This is by far the easier option. You can try it out using the Power Update Trial. This is fairly point and shoot: you select Source, Destination Type (SSAS Tabular) and provide Destination information; besides the other typical settings for Schedule etc.
A key milestone in my Power Pivot journey (read or watch) was when I let my baby go. I uploaded my beautiful Power Pivot model on our server and now it was no longer just mine. Many others could connect to it and create reports that they wanted, using the tools that they liked (Excel, Power View, SSRS etc.). I hadn’t quite realized the power of what I had unleashed. Read on or watch the video below for a fresh take on this, but also check out my earlier post – Migrating From Power Pivot to Analysis Services Tabular Model.
The best advantage, in my opinion, of going the server route is the ability to separate the model from the reports (many other advantages, but I’ll focus on this one for now). Excel Power Pivot models, typically start around 10 MB and go up from there – 50MB, 100MB, 1GB…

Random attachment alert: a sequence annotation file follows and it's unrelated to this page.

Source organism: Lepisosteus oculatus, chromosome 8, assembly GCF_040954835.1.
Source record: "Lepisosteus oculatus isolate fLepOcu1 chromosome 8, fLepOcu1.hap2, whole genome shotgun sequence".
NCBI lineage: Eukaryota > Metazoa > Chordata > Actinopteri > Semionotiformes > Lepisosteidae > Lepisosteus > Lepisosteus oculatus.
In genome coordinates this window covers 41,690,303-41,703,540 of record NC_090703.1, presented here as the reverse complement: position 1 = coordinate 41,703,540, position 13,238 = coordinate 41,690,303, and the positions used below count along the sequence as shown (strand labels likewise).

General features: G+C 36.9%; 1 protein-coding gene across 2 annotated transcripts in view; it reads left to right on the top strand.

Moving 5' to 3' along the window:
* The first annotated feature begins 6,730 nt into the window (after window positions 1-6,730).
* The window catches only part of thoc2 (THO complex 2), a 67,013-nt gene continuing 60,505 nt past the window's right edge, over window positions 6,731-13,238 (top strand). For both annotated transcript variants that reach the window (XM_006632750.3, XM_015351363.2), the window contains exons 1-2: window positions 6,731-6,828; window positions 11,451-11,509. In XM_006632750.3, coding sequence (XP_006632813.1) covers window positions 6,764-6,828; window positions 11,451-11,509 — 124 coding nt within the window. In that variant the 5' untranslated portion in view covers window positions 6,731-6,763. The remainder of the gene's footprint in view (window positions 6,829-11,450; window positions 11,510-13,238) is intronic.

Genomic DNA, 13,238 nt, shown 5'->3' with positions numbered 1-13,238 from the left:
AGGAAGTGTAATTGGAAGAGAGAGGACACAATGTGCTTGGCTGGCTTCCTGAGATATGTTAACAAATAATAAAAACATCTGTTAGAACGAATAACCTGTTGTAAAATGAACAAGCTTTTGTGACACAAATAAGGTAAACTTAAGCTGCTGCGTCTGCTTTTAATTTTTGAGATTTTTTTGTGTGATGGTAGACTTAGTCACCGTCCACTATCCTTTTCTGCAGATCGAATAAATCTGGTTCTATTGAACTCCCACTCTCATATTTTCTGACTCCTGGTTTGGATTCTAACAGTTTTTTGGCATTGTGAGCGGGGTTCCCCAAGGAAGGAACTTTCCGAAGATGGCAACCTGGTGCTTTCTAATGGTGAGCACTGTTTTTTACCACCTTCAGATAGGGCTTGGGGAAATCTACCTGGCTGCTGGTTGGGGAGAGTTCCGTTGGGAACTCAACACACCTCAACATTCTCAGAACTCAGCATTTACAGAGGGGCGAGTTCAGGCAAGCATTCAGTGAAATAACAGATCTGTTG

Without the server option, your Excel file would include – The Power Pivot model + Any and every report that you (ever) need. This ends up fairly chaotic very soon, with lots and lots of sheets with different pivot tables, Power View sheets etc. The file becomes hard to share, use or update.
Excel Power Pivot file gets bloated as the model grows and you keep adding more “Reports” within the same file
The way out (or up!) is easy. You have a few server options available
· SSAS (SQL Server Analysis Services) Tabular
· Power BI*
With the server option it would be possible to upload your model and build separate connected reports. The Core and Thinframework introduced earlier.